How you breathe will dictate everything from the type of athlete you are, to how you sleep, to how your body feels and looks.
At the core of breathing is connecting with our core. Our breath does not originate in our lungs or in our chests, but from deep within.
MORE IDEAS FROM THE ARTICLE
Being proficient at anything at full speed takes the willingness and patience to first go slowly, literally and figuratively.
Any professional athlete will tell you that the ritualistic nature of slowing down your craft is the key to success in that craft. You have to walk before you can run.
Words inspire, words inform, and words can destroy - if we let them.
The martial arts will teach you not to react to other’s problems, but to pay attention to your own. Learn not to react to words that are meant for harm.
The ability to be present in a given circumstance means the difference between success and failure and potentially life and death.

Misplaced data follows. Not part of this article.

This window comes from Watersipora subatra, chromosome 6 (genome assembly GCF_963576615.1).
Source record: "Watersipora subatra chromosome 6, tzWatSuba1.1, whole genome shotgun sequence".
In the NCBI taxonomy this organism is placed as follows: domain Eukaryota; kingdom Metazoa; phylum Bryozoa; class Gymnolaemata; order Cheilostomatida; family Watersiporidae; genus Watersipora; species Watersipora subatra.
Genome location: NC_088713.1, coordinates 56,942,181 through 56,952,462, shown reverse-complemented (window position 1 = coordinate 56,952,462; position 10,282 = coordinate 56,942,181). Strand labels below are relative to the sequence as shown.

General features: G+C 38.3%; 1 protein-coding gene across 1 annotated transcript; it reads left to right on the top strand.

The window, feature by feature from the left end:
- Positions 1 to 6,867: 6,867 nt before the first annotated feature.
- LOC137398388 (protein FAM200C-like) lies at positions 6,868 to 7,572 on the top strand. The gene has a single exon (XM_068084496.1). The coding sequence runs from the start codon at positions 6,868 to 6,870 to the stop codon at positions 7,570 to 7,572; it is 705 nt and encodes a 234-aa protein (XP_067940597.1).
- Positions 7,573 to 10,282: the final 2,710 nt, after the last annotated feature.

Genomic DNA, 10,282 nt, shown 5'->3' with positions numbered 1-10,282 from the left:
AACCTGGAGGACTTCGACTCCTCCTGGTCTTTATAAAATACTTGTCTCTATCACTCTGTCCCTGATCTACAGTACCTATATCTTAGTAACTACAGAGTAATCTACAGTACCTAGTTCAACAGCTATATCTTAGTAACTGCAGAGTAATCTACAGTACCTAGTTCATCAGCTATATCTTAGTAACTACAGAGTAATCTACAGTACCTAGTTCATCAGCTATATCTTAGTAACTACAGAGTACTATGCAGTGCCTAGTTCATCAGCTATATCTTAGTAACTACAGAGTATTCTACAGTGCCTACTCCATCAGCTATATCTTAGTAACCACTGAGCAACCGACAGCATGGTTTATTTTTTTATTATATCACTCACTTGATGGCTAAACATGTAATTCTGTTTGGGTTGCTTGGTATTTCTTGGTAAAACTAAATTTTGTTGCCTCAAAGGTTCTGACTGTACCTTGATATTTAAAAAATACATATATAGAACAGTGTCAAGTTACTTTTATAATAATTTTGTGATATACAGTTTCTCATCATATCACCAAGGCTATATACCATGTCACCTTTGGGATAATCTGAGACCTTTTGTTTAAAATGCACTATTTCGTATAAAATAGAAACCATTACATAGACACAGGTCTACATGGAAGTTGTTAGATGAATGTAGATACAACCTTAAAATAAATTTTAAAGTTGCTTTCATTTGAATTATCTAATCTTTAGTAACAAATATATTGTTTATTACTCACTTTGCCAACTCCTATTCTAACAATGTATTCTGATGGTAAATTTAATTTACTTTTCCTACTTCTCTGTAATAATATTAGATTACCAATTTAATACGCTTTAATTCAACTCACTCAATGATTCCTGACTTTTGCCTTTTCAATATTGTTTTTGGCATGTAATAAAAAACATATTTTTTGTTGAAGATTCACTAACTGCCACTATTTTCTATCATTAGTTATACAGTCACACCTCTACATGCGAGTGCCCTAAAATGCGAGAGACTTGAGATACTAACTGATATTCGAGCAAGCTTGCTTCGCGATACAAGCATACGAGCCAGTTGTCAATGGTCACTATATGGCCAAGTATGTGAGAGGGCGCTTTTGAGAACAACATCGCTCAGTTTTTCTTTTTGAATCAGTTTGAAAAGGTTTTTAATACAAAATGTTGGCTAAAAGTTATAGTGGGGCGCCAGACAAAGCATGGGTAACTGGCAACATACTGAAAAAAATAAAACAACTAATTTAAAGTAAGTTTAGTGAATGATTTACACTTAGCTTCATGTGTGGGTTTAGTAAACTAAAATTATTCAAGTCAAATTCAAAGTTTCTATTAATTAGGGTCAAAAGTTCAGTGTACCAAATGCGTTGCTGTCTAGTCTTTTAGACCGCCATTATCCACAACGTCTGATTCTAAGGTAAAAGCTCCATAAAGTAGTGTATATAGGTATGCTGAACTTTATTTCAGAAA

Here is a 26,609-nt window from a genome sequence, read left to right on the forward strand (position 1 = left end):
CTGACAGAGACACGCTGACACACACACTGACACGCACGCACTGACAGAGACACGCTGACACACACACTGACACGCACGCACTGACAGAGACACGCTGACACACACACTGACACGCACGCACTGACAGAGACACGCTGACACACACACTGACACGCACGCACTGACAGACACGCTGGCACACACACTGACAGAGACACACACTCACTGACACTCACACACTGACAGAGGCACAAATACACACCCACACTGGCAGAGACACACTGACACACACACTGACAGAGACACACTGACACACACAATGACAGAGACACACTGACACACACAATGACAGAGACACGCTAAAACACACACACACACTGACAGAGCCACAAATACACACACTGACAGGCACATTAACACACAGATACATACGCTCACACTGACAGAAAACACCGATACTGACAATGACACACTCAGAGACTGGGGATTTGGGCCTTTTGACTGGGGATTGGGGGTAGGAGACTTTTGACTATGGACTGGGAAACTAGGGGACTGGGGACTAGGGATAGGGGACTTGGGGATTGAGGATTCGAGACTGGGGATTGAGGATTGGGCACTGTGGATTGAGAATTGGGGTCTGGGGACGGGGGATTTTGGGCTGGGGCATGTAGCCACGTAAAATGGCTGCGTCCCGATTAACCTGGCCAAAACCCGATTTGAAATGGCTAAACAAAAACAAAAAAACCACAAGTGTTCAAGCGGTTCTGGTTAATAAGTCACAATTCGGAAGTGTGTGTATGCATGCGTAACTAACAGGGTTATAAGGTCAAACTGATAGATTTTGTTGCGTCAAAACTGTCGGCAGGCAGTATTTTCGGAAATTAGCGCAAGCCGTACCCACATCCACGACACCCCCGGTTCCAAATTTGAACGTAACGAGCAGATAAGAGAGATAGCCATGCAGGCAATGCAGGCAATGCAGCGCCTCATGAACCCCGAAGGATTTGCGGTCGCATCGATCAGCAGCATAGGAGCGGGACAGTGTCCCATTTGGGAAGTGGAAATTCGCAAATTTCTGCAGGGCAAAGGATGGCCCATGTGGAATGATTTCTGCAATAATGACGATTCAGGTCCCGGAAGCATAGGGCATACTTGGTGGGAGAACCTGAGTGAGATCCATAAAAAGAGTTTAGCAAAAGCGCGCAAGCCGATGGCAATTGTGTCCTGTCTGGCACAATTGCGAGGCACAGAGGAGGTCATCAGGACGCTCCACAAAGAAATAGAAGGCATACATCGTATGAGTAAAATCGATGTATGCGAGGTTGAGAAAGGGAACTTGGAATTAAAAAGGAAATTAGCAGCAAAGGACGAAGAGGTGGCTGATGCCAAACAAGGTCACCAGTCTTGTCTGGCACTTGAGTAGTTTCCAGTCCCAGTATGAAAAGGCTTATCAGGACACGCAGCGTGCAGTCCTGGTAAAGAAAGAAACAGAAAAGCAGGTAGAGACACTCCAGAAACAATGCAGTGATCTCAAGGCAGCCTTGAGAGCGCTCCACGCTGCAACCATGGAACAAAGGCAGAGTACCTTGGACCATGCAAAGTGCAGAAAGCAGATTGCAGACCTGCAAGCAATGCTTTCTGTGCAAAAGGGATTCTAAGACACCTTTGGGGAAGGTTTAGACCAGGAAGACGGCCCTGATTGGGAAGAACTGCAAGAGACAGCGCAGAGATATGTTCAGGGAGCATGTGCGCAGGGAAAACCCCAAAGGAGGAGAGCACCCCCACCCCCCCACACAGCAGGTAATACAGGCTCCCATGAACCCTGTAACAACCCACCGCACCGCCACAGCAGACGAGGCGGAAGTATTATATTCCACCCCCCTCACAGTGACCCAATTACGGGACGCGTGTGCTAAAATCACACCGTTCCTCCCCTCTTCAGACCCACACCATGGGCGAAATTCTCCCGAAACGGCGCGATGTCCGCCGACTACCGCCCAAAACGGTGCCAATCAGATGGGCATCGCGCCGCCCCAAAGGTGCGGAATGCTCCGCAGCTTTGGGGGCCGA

Nothing brings you to the present moment quite like a fight, whether it’s a practice fight or a real one. The difference from a practice like meditation where you slow down and find awareness, is that the martial arts not only slows down, it speeds way up.
Even in actual fights, the greatest obstacle we face is our own fear, our own breath, or our own tension.
Battles will be won when we’re willing to face ourselves.
In our culture, we tend to focus on outcomes. Winning versus losing.
In the martial arts, process is growth, regardless of outcome. As we grow old we need not stop growing.
Bruce didn’t subscribe to a dogma of any kind.
Although he was an avid reader of religion, philosophy, and martial arts, he viewed religious or philosophical ideologies at best only as signposts pointing to the truth, but not as the truth itself.
The truth for him was multi-sided and beyond what words can express.Therefore, it can't be named, packaged, and presented in a certain way without losing its essence.